Hacking has always been associated with innovative appropriations of existing resources, re-engineering, working below the radar, and modifying structures to reap new benefits. What happens if you take the philosophy of hacking and apply it to the urban environment? When you consider innovative ways to harness the flows of energy, data and people that pass through the city every day? That is what will be done at Interactivos ‘12 in Dublin.
Project proposals due May 20. Interactivos?’12 Dublin: Hack the City. Current and Future Needs, July 11–26, 2012, Dublin, Ireland.
Read the full call here: http://medialab-prado.es/article/cfp_interactivos_dublin_12
In this special issue we wish to address the digitally sustained urban environment in terms of public life. Our approach in the issue is to combine the perspectives of city planning and design, on the one hand, with the perspective of people’s activities as urban audiences, on the other.
Abstracts due May 31, 2012.
Double Special Issue of the International Communication Gazette to be published by Sage Publishers on Mediated Urbanism.
Urban informatics explores the intersections between people, place and technology, and their implications for creativity, innovation and engagement. This paper examines how the key learnings from this field can be used to position creative and cultural institutions such as galleries, libraries, archives and museums to take advantage of the opportunities presented by these changing social and technological developments.
By Marcus Foth, Australian Business Foundation Research Fellow on Innovation and Cultural Industries 2011 and Mark Bilandzic and Greg Hearn, Urban Informatics Research Lab at Queensland University of Technology, Australia.
Access full paper here, 44 pages.
The aim is to combine advanced new media art with research and development of innovative technologies, participation methodologies and innovative services for the design of the new urbanity.
All thinking is in BETA - so how should the future city and urbanity be designed? The panel discusses new processes for the Participative Evolution of Smart Cities, the culture and technology of the new soft city. The aim is to combine advanced new media art with research and development of innovative technologies, participation methodologies and innovative services for the design of the new urbanity. The art objective is to arise new media and urban art scenarios in areas of re-design and re-construction. The technical objective is, to research and to develop mobile-stationary environment for smart cities as participatory and performative cultural media infrastructure for their development. It is about the requirements for future technical and cultural mass player infrastructure for the urban development of Smart Cities and the optimization of municipal services and digital infrastructures in form of media art and gaming processes. Which technical approaches from media art, urban art, conceptual art, eGovernance, e-services, e-mobility, LBS, to the user-affected eCulture and eCreativity are to be included to develop and to provide improved systems for urban development, planning and participation?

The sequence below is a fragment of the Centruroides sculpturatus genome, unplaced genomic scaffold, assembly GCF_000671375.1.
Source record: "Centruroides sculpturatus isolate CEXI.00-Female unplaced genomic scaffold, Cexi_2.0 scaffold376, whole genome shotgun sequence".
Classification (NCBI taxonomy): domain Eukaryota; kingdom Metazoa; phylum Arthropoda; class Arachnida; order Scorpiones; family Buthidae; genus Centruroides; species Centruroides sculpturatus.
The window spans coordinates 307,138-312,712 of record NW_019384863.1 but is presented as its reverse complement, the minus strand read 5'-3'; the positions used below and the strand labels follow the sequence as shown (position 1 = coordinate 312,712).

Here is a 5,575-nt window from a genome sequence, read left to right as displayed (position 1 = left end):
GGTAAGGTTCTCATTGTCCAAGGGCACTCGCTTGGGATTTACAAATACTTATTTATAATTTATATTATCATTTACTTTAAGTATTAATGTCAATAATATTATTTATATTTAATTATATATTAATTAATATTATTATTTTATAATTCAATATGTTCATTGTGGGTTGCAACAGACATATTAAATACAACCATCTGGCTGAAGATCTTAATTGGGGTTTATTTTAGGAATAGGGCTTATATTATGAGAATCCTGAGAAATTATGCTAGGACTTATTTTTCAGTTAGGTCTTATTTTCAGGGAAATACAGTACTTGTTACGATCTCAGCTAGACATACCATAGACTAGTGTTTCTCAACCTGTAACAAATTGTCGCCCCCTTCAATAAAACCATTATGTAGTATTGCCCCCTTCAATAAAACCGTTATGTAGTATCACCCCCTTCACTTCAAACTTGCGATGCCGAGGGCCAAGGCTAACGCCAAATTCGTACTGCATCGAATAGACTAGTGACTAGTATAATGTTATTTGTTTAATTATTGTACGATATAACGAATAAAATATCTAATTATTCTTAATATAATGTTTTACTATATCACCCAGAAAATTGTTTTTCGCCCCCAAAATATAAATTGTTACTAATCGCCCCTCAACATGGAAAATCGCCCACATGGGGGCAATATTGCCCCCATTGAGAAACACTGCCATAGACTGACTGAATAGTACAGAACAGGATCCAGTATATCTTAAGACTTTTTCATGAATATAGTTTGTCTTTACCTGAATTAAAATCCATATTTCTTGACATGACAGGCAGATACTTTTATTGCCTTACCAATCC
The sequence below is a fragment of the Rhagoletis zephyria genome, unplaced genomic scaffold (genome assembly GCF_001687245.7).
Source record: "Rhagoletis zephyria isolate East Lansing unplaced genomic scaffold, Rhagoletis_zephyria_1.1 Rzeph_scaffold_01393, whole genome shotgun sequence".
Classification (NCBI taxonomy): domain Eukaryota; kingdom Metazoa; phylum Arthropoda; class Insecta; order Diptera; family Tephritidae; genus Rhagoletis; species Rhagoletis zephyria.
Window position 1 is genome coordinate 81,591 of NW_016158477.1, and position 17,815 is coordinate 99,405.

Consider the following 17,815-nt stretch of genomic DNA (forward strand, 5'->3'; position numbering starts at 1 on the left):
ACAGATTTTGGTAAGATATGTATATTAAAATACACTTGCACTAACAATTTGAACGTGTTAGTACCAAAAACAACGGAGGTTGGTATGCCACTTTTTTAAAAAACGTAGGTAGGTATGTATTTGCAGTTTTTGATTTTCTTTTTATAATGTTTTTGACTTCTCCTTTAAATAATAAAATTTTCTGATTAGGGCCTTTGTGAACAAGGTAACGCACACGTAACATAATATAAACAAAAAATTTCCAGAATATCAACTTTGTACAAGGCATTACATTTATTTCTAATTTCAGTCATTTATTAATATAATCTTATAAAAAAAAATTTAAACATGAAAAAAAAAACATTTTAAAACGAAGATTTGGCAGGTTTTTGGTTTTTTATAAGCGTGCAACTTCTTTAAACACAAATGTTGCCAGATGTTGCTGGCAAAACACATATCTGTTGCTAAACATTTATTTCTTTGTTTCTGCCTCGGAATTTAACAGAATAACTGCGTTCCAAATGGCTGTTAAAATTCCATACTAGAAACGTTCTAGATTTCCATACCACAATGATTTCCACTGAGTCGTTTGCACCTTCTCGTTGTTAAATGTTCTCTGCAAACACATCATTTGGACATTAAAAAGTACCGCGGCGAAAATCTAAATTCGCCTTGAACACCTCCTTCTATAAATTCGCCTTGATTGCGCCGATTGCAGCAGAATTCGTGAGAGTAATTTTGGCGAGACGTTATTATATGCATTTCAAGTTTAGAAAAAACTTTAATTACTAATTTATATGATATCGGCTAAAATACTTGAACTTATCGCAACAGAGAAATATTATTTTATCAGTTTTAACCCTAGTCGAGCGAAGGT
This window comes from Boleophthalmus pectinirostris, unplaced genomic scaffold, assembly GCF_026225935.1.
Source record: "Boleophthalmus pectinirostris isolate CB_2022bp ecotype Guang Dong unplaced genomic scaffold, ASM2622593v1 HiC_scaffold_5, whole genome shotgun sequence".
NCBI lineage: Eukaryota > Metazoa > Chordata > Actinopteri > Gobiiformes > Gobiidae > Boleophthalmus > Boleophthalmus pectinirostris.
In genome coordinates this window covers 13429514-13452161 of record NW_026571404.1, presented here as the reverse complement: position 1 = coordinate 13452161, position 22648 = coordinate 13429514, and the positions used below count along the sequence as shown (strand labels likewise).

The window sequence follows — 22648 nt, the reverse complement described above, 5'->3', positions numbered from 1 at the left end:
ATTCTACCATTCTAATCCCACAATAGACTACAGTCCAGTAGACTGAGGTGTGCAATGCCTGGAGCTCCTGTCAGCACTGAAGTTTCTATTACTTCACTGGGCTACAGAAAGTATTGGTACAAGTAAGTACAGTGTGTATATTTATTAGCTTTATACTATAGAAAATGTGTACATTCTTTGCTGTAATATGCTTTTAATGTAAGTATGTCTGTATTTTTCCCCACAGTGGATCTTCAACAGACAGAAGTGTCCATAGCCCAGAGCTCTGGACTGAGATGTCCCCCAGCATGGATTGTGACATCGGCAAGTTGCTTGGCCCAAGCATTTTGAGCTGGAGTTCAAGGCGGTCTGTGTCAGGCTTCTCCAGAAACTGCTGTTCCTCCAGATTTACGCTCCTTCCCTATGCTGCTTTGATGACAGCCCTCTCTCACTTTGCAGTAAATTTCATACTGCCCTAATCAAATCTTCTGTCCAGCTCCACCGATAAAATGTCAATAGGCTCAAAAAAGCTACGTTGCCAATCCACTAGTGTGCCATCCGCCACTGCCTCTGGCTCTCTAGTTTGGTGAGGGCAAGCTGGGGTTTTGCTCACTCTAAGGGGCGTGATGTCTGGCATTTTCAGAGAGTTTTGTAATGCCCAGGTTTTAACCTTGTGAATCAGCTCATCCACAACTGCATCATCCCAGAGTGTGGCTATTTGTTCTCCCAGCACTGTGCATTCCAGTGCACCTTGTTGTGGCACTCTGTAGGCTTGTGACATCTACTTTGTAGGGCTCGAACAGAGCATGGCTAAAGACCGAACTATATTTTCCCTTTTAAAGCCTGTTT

Citizen participation in urban development has a long cultural tradition in Europe. The rising complexity of urban development and infrastructure issues evoke the need of improved cooperation of governmental entities, experts and citizens. Decision making processes for future activities in the field of urban sustainability require an enhanced approach to citizen participation, artisic expression and user-friendly expert articulation. It is required to access the full potential of the new capabilities of communication networks, the broad availability of microcomputers, and the new design and e-skills. The design, development and implementation of the Betaville “software infrastructure” meet all demands of future citizen participation for a sustainable urban development.
Previous approaches did not took into account existing expertise (eg. of media art, civic arts, participation or gaming or set a single discipline perspectives unbalanced in the foreground. Which is be counteracted through the interdisciplinary configuration of the panel. Similarly, technical and organizational issues of participatory urban planning with different approaches for different user groups are to be considered. How alternative planning processes by artists, media activists, designers, researchers can be integrated should be discussed. Advanced art and environmental and socially sustainable design is to be of particular interest and will get exposed. Digital infrastructure should be directed to their local potential for participatory art and design, for development, for local knowledge processes and for the aspect of cross-generational, social and economic networking.
Think BETA Participatory Evolution of Smart Cities is chaired by the two directors Martin Koplin and Helmut Eirund of the “Think BETA Evolution of Smart Cities” interdisciplinary think tank. It has partners from Asia, Africa, North America and all over Europe. The think tank is funded by the BMBF German Federal Ministry of Education and Research (Bundesministerium für Bildung und Forschung) and goes back to the co-operation between Martin Koplin of the M2C Institute of Applied Media Technology and Culture at the University of Applied Sciences Bremen and Carl Skelton from the BxmC Brooklyn Experimental Media Center of the Polytechnic Institute of the New York University.